There are far more reliable methods of estimating what share of children live on streets with speed humps. One way would be to simply count the residential streets in Oakland and determine what share of those streets had humps, adjusting for the population density in each neighborhood. Another way of doing the study is to measure accidents on streets before and after installation of speed humps. A Portland study that used this method found that speed humps reduced accidents by only 5 percent, which the researchers said was too small to be statistically significant.
The problems with small samples can be seen in the statistical data reported in the Oakland paper. The paper says that children living on streets with speed humps are 40 percent as likely to be hit by cars on their street as children on streets without speed humps. But a table in the paper says that the "confidence interval" for this number ranges from 15 percent to 106 percent.
In statistical terms, this means the authors are 95-percent certain that streets with speed humps could be anywhere from 85 percent safer to 6 percent more dangerous than streets without speed humps. This broad confidence interval means there is no certainty at all, demonstrating that the sample size was too small.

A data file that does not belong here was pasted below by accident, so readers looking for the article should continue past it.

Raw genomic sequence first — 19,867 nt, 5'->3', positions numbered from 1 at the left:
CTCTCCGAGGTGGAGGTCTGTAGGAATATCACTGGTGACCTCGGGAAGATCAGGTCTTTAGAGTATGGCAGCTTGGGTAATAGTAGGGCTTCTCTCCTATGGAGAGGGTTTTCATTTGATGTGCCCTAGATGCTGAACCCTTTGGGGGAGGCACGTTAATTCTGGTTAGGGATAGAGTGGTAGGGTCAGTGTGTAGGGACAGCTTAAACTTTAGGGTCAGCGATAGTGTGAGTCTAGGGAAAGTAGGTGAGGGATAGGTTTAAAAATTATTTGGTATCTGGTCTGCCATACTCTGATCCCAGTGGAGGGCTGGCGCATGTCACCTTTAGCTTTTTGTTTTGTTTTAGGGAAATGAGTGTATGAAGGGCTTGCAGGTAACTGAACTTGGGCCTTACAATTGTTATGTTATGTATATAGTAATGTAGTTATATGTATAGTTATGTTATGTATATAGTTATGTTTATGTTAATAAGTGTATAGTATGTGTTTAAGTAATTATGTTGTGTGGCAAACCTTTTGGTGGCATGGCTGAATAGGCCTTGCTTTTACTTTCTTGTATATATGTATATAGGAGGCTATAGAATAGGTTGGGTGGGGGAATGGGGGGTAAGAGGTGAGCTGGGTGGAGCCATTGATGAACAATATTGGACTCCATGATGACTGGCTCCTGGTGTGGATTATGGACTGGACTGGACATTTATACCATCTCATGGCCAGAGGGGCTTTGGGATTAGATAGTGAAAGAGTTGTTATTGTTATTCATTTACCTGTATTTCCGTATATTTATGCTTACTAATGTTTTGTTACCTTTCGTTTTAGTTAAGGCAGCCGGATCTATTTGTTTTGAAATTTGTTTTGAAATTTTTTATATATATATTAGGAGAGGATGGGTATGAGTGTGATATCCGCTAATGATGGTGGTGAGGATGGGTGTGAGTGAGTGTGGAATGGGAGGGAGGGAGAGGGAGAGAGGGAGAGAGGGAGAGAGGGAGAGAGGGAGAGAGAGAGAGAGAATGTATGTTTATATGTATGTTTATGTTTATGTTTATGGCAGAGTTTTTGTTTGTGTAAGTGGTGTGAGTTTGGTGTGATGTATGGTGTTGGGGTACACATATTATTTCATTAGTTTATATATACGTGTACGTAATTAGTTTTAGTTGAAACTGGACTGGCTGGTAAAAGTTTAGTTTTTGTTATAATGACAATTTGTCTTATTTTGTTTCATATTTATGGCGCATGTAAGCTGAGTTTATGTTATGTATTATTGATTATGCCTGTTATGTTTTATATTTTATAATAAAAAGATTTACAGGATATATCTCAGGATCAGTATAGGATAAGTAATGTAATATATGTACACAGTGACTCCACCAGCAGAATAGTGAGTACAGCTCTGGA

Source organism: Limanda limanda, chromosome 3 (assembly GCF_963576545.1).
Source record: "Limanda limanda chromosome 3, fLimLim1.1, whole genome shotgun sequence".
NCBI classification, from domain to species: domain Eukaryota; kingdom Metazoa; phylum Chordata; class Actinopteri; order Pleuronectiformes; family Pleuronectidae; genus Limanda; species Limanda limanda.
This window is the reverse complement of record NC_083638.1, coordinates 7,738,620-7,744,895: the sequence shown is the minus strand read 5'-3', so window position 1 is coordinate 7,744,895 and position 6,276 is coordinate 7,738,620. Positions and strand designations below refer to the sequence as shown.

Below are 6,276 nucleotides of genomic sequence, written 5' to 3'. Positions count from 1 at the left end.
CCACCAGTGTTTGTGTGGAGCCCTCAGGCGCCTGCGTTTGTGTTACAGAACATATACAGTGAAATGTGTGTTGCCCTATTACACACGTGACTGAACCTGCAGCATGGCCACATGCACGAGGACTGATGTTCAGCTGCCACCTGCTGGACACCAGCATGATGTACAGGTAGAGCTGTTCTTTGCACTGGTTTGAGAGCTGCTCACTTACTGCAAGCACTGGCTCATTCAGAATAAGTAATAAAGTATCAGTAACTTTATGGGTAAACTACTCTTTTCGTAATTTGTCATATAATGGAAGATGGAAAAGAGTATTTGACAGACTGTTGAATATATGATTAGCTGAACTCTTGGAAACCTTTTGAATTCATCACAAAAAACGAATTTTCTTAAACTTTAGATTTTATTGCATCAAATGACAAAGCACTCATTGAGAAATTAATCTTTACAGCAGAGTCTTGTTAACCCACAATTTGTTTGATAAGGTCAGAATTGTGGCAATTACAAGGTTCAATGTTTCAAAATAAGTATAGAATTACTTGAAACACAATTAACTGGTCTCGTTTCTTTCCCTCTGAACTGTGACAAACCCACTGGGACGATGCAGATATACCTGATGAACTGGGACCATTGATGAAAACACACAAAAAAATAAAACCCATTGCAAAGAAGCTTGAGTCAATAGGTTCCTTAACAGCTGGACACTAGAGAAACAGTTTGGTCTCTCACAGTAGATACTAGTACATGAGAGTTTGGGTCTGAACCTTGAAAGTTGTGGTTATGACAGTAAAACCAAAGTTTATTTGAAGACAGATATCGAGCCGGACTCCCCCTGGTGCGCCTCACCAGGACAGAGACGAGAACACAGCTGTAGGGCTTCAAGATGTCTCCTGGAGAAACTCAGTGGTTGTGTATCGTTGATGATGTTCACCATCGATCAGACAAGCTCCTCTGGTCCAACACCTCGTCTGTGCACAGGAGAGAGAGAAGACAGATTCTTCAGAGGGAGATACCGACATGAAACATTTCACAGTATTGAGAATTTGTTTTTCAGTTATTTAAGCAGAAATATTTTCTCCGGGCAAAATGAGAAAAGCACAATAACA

To top it off, the paper relied on data showing when speed humps were installed on Oakland streets after 1995. Yet, in correspondence, the authors admit that an unknown number of Oakland streets -- at least 125 -- had speed humps installed before 1995. Since these were not in their database, any accidents on those streets would have been counted as accidents on streets without speed humps. This error could easily account for the differences, statistically insignificant though they may be, estimated by the paper. Nor, in fact, did the authors verify that there actually were speed humps on all the streets in their database.
Naturally, the authors made no attempt to look at the other side of the question, which is whether any problems were caused by speed humps delaying emergency service vehicles. How many houses burned more than they might have because of delays to fire crews? How many people, including children, may have died because of delays to paramedics? How many burglars got away because of delays to police?
In a city with 85,000 children, the authors could find only a few dozen pedestrian accidents over a six-year period involving children on their street of residence. Considering that other studies have shown that problems caused by delays to emergency service vehicles completely dwarf the benefits of speed humps, advocates of speed humps and other traffic delaying devices will need better research using more data addressing the full range of the impacts of these devices before anyone can conclude that speed humps are a good idea.
This article was co-authored by Randal O'Toole of the Thoreau Institute and Kathleen Calongne of the Independence Institute Center for the American Dream. Please feel free to forward or reprint the article with appropriate citation.